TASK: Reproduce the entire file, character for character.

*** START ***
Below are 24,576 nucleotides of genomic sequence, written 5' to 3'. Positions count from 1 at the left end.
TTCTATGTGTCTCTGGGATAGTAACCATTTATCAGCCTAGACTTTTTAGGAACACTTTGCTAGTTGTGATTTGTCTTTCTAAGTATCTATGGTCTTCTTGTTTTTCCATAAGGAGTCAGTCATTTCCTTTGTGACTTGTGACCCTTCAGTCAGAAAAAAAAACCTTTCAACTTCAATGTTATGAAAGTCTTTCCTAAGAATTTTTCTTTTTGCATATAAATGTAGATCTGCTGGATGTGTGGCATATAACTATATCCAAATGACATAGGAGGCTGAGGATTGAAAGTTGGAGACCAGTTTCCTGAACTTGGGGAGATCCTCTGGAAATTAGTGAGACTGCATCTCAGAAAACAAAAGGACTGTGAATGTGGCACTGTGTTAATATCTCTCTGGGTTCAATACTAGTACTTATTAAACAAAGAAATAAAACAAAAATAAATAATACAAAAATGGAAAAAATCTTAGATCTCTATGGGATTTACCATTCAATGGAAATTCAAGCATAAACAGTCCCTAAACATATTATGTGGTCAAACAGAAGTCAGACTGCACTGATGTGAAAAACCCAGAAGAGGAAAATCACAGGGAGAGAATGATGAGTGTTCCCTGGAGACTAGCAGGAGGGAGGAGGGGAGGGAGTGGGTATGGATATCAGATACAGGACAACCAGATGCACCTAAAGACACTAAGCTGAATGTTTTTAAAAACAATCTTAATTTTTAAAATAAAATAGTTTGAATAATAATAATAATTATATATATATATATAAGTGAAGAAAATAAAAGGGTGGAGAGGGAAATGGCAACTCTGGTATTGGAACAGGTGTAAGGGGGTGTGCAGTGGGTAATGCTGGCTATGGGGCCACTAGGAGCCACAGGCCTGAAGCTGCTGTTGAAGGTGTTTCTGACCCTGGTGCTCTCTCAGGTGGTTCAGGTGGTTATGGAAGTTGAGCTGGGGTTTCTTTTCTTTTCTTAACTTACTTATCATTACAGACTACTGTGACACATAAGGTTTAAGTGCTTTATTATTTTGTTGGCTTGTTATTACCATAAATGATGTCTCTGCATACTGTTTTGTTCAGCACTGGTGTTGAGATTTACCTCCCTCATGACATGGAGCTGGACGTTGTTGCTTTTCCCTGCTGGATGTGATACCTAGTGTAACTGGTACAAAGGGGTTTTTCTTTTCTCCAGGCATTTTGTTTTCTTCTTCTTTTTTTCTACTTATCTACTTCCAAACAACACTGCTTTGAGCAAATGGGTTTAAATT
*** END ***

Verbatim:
Below are 24,576 nucleotides of genomic sequence, written 5' to 3'. Positions count from 1 at the left end.
TTCTATGTGTCTCTGGGATAGTAACCATTTATCAGCCTAGACTTTTTAGGAACACTTTGCTAGTTGTGATTTGTCTTTCTAAGTATCTATGGTCTTCTTGTTTTTCCATAAGGAGTCAGTCATTTCCTTTGTGACTTGTGACCCTTCAGTCAGAAAAAAAAACCTTTCAACTTCAATGTTATGAAAGTCTTTCCTAAGAATTTTTCTTTTTGCATATAAATGTAGATCTGCTGGATGTGTGGCATATAACTATATCCAAATGACATAGGAGGCTGAGGATTGAAAGTTGGAGACCAGTTTCCTGAACTTGGGGAGATCCTCTGGAAATTAGTGAGACTGCATCTCAGAAAACAAAAGGACTGTGAATGTGGCACTGTGTTAATATCTCTCTGGGTTCAATACTAGTACTTATTAAACAAAGAAATAAAACAAAAATAAATAATACAAAAATGGAAAAAATCTTAGATCTCTATGGGATTTACCATTCAATGGAAATTCAAGCATAAACAGTCCCTAAACATATTATGTGGTCAAACAGAAGTCAGACTGCACTGATGTGAAAAACCCAGAAGAGGAAAATCACAGGGAGAGAATGATGAGTGTTCCCTGGAGACTAGCAGGAGGGAGGAGGGGAGGGAGTGGGTATGGATATCAGATACAGGACAACCAGATGCACCTAAAGACACTAAGCTGAATGTTTTTAAAAACAATCTTAATTTTTAAAATAAAATAGTTTGAATAATAATAATAATTATATATATATATATAAGTGAAGAAAATAAAAGGGTGGAGAGGGAAATGGCAACTCTGGTATTGGAACAGGTGTAAGGGGGTGTGCAGTGGGTAATGCTGGCTATGGGGCCACTAGGAGCCACAGGCCTGAAGCTGCTGTTGAAGGTGTTTCTGACCCTGGTGCTCTCTCAGGTGGTTCAGGTGGTTATGGAAGTTGAGCTGGGGTTTCTTTTCTTTTCTTAACTTACTTATCATTACAGACTACTGTGACACATAAGGTTTAAGTGCTTTATTATTTTGTTGGCTTGTTATTACCATAAATGATGTCTCTGCATACTGTTTTGTTCAGCACTGGTGTTGAGATTTACCTCCCTCATGACATGGAGCTGGACGTTGTTGCTTTTCCCTGCTGGATGTGATACCTAGTGTAACTGGTACAAAGGGGTTTTTCTTTTCTCCAGGCATTTTGTTTTCTTCTTCTTTTTTTCTACTTATCTACTTCCAAACAACACTGCTTTGAGCAAATGGGTTTAAATT